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What do women leaders want? A fair approach to DE&I

5 minute read

What do women leaders want? A fair approach to DE&I

By: Sovereign Insurance

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In the business world, women leaders do a great many things. For decades, studies have shown women leaders help increase productivity, enhance collaboration, inspire organizational dedication and improve fairness.1 

While some progress has been made, there’s still a long way to go for gender parity in leadership roles in most Canadian companies. Statistics Canada data shows that for all occupations, men held 64.6% of senior management positions in 2022, while women held 32.5%.

How do brokerage firms measure up? The 2023 Canadian Underwriter Diversity and Inclusion survey, sponsored by Sovereign Insurance, found that among the 81% of companies with at least some diversity in their senior leadership, 63% report having women represented. Most brokers (84%) agree they must address diversity to be a successful business, so it’s safe to say they will continue to support gender diversity. 

That’s the good news. The challenge – and call to arms – is not only increasing women’s representation but having a fair approach to diversity, equity and inclusion (DE&I) so women leaders stay. 

Globally, women are demanding more from work, and they’re leaving their employers in unprecedented numbers to get it, according to the latest Women in the Workplace report from McKinsey2, in partnership with LeanIn.Org. To put the scale of the problem in perspective, the report states for every woman at the director level who gets promoted to the next level, two women directors are choosing to leave their company. 

While their reasons for leaving may vary, some of the main factors are related to DE&I. The study found that women leaders are 1.5 times as likely as men at their level to have left a previous job because they wanted to work for a company that was more committed to DE&I. However, compared with men at their level, “women leaders do more to support employee well-being and foster DEI – work that dramatically improves retention and employee satisfaction but is not formally rewarded in most companies,” the report states.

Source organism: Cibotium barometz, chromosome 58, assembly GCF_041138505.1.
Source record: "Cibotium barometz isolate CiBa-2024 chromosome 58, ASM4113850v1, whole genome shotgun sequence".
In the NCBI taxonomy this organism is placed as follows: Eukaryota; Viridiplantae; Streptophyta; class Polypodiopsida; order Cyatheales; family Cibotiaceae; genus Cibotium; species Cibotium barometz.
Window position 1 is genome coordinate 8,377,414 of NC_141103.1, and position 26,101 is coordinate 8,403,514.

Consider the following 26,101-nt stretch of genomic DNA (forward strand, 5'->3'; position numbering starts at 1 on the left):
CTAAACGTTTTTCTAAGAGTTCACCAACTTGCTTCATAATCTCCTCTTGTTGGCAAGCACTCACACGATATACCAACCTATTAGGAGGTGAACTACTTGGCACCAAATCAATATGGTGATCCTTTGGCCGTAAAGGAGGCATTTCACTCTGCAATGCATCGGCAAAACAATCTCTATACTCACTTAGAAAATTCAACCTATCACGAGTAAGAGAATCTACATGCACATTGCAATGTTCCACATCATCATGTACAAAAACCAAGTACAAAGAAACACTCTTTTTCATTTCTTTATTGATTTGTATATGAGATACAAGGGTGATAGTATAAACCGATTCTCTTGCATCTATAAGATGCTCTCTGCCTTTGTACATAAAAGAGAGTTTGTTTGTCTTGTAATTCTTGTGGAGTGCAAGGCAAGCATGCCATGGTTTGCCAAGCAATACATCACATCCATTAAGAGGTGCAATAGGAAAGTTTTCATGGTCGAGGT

In fact, 40% of women leaders say their DE&I work isn’t acknowledged at all in performance reviews. “Spending time and energy on work that isn’t recognized could make it harder for women to advance. It also means that women leaders are stretched thinner than men in leadership.” In the study, 42% of women leaders say they are burned out, compared to 31% of men at their level. 

What’s the way forward? 

There are many elements to making a workplace more equitable – fair pay is perhaps the most obvious one – but companies should also look at making their DE&I work itself more equitable. 

As career expert Kara Dennison notes in Forbes, women work more hours each year than men on extra tasks outside their roles3, including DE&I work. “How often are these extra credit tasks discussed and rewarded during the performance review process or given to male leaders?” writes Dennison. “Leaders need to ensure that the women in their workplaces receive adequate credit for their work or even unburdened from them. Empower your workers to say no to unfair tasks.” 

McKinsey & Company points out the Catch-22: When women devote extra time to sitting on DE&I committees or organizing events to educate others about sexism, racism, or homophobia, they’re not doing their actual job and working with career sponsors who could help them rise to leadership positions in their organization.4

Maria McKay, who works in client development at McKinsey & Company, says companies can develop successful DE&I programs that don’t exhaust those that they’re supposed to support, that create an inclusive environment for all employees and lead to better financial and operational performance.

“Tasks that help others are erroneously viewed as a ‘labour of love’ and something women and racialized employees do because they are passionate about them, rather than a critical component of creating a diverse, inclusive work environment,” McKay says in a recent McKinsey article. “The activities can become more extra housework that is carried out by a few people rather than being shared across all people and levels of an organization.” 5

Her message to organizations is to “do better.” It’s critical to understand the impact of expecting women to do extra work that reinforces stereotypes about their capabilities and contributions, but then evaluating them against the same parameters as men who don’t participate in that extra work.

As organizations continue their DE&I journeys (and indeed, brokerage firms are, with 85% of brokers saying their organization has diversity plans), they must ensure women aren’t shouldering this “invisible” work. If the goal of DE&I is to give everyone fair and equal opportunities, the work itself must be fair and equitable. 

1 American Psychological Association, “Women leaders make work better: Here’s the science behind how to promote them,” March 23, 2023 
2 McKinsey & Company, “Women in the Workplace 2022,” Oct. 18, 2022 
3  Forbes, “Businesses Succeed With Women In Leadership: It’s Time To Make The Workplace More Equitable For Women,” Dec. 15, 2022 
4,5 McKinsey & Company, “Most companies are taking the wrong approach to DE&I – here’s how to get it right,” April 14, 2023